As we love exotic species, we are bound to live by a few rules. Which rules, however, remain to be questioned. Hereby we’d like to clarify a few grey zones regarding CITES, the Convention of International Trade in Endangered Species of wild fauna and flora. CITES works by subjecting international trade in specimens of selected species to certain controls. All import, export, re-export and introduction from the sea of species covered by the Convention has to be authorized through a licensing system. Each Party to the Convention must designate one or more Management Authorities in charge of administering that licensing system and one or more Scientific Authorities to advise them on the effects of trade on the status of the species. The species covered by CITES are listed in Appendices, according to the degree of protection they need.

Is my species protected by CITES and if so, on what level?

In order to be able to answer this question, go to Species+ and write the correct scientific name of the species in the textbox. A scientific name always starts with the ‘genus’, followed by the ‘species’, for example: If your spider belongs to the genus Brachypelma and the species’ name is boehmei, than the full scientific name of this spider is Brachypelma boehmei. If your search on the page returned no results, the species is not listed by CITES. Click here if you’d like to see all listed theraphosids.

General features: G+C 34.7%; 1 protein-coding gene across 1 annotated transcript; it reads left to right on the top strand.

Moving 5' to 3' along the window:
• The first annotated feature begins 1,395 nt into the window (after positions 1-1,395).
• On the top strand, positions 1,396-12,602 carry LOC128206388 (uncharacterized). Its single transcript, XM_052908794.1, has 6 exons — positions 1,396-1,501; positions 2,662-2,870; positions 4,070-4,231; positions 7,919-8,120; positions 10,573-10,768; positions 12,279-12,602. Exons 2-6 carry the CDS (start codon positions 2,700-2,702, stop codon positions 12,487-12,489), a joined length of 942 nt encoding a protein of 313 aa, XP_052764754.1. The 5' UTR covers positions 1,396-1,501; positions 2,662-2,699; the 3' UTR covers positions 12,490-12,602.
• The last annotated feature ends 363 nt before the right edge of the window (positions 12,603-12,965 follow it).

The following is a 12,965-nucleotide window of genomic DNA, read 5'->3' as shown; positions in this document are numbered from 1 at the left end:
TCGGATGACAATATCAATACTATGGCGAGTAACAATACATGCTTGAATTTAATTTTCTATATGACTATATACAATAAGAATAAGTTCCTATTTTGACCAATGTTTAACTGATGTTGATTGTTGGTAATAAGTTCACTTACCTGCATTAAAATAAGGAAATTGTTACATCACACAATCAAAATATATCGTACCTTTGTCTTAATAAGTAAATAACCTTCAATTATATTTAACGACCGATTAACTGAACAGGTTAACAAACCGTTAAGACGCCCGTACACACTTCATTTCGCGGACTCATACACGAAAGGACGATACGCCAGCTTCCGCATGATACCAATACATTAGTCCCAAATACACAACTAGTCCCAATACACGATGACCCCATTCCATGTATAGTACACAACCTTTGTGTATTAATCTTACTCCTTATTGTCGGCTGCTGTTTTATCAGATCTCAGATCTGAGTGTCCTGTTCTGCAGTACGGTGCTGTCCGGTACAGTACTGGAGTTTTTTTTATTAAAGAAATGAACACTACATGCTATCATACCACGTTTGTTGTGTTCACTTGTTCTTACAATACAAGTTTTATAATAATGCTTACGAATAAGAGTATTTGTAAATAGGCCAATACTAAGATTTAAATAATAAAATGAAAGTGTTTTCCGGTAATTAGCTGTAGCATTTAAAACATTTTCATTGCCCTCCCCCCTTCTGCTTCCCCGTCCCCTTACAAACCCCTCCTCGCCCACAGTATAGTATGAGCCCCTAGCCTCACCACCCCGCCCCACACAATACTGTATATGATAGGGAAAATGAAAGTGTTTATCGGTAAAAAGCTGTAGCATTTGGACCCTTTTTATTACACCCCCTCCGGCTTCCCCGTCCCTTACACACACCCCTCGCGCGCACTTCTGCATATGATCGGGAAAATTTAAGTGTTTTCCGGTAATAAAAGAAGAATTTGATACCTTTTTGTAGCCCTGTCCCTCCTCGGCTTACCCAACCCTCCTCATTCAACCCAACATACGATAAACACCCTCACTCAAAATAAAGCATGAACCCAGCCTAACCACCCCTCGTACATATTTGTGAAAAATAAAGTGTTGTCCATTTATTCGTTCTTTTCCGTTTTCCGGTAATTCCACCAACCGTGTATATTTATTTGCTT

The appendix in which the species is listed declares the protection of a species on international level. Species which are protected on the highest level are listed in Appendix I. In the European Union the list is divided in 4 annexes.

Appendix I, annex A: Includes species threatened with extinction.

1. An import permit issued by the Management Authority of the State of import is required.

2. An export permit or re-export certificate issued by the Management Authority of the State of export or re-export is also required.

* Certificate required.

Appendix II, annex B: Includes species not necessarily threatened with extinction, but in which trade must be controlled in order to avoid utilization incompatible with their survival.

1. An export permit or re-export certificate issued by the Management Authority of the State of export or re-export is required.

2. In the case of a live animal or plant, it must be prepared and shipped to minimize any risk of injury, damage to health or cruel treatment.

3. No import permit is needed unless required by national law.

* Certificate required if you can’t prove its legal origin.

Appendix III, annex C: Includes species that are protected in at least one country, which has asked other CITES Parties for assistance in controlling the trade.

1. In the case of trade from a State that included the species in Appendix III, an export permit issued by the Management Authority of that State is required.

2. In the case of export from any other State, a certificate of origin issued by its Management Authority is required.

3. In the case of re-export, a re-export certificate issued by the State of re-export is required.

* No certificate required.

Annex D: Includes species that are not protected by CITES, but for which trade must be registered.

* No certificate required.

Certificates required? In which circumstances? 

In some cases you might need an EU-certificate regarding species protected by CITES.